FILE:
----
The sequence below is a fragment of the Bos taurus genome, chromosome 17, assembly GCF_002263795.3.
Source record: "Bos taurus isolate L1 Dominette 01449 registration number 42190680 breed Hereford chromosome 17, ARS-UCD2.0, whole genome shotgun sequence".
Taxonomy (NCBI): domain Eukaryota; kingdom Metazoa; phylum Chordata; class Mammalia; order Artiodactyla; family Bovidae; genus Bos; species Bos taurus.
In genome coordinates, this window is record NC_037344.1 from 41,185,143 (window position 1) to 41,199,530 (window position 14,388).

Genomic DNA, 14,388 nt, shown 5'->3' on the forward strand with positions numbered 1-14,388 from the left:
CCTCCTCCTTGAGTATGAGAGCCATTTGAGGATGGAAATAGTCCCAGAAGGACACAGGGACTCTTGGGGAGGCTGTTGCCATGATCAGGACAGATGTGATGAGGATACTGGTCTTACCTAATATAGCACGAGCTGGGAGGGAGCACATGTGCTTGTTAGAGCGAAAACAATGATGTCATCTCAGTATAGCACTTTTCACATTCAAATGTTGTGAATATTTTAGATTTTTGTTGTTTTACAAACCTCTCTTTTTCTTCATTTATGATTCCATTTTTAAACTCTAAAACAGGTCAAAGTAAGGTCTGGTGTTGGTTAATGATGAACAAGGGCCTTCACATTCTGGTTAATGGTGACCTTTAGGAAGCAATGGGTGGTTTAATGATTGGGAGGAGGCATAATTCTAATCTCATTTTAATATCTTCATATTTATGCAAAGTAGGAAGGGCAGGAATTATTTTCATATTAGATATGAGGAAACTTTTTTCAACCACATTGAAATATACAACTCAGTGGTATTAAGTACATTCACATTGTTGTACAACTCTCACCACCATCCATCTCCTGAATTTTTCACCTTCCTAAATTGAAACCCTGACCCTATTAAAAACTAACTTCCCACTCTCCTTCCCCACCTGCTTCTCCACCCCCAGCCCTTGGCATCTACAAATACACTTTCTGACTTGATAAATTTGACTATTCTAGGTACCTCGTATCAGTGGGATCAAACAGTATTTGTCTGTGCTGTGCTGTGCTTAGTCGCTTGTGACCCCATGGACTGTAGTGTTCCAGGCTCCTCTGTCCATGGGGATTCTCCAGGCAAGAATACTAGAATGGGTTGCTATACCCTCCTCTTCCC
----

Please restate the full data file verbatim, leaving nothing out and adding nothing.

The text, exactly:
The sequence below is a fragment of the Bos taurus genome, chromosome 17, assembly GCF_002263795.3.
Source record: "Bos taurus isolate L1 Dominette 01449 registration number 42190680 breed Hereford chromosome 17, ARS-UCD2.0, whole genome shotgun sequence".
Taxonomy (NCBI): domain Eukaryota; kingdom Metazoa; phylum Chordata; class Mammalia; order Artiodactyla; family Bovidae; genus Bos; species Bos taurus.
In genome coordinates, this window is record NC_037344.1 from 41,185,143 (window position 1) to 41,199,530 (window position 14,388).

Genomic DNA, 14,388 nt, shown 5'->3' on the forward strand with positions numbered 1-14,388 from the left:
CCTCCTCCTTGAGTATGAGAGCCATTTGAGGATGGAAATAGTCCCAGAAGGACACAGGGACTCTTGGGGAGGCTGTTGCCATGATCAGGACAGATGTGATGAGGATACTGGTCTTACCTAATATAGCACGAGCTGGGAGGGAGCACATGTGCTTGTTAGAGCGAAAACAATGATGTCATCTCAGTATAGCACTTTTCACATTCAAATGTTGTGAATATTTTAGATTTTTGTTGTTTTACAAACCTCTCTTTTTCTTCATTTATGATTCCATTTTTAAACTCTAAAACAGGTCAAAGTAAGGTCTGGTGTTGGTTAATGATGAACAAGGGCCTTCACATTCTGGTTAATGGTGACCTTTAGGAAGCAATGGGTGGTTTAATGATTGGGAGGAGGCATAATTCTAATCTCATTTTAATATCTTCATATTTATGCAAAGTAGGAAGGGCAGGAATTATTTTCATATTAGATATGAGGAAACTTTTTTCAACCACATTGAAATATACAACTCAGTGGTATTAAGTACATTCACATTGTTGTACAACTCTCACCACCATCCATCTCCTGAATTTTTCACCTTCCTAAATTGAAACCCTGACCCTATTAAAAACTAACTTCCCACTCTCCTTCCCCACCTGCTTCTCCACCCCCAGCCCTTGGCATCTACAAATACACTTTCTGACTTGATAAATTTGACTATTCTAGGTACCTCGTATCAGTGGGATCAAACAGTATTTGTCTGTGCTGTGCTGTGCTTAGTCGCTTGTGACCCCATGGACTGTAGTGTTCCAGGCTCCTCTGTCCATGGGGATTCTCCAGGCAAGAATACTAGAATGGGTTGCTATACCCTCCTCTTCCC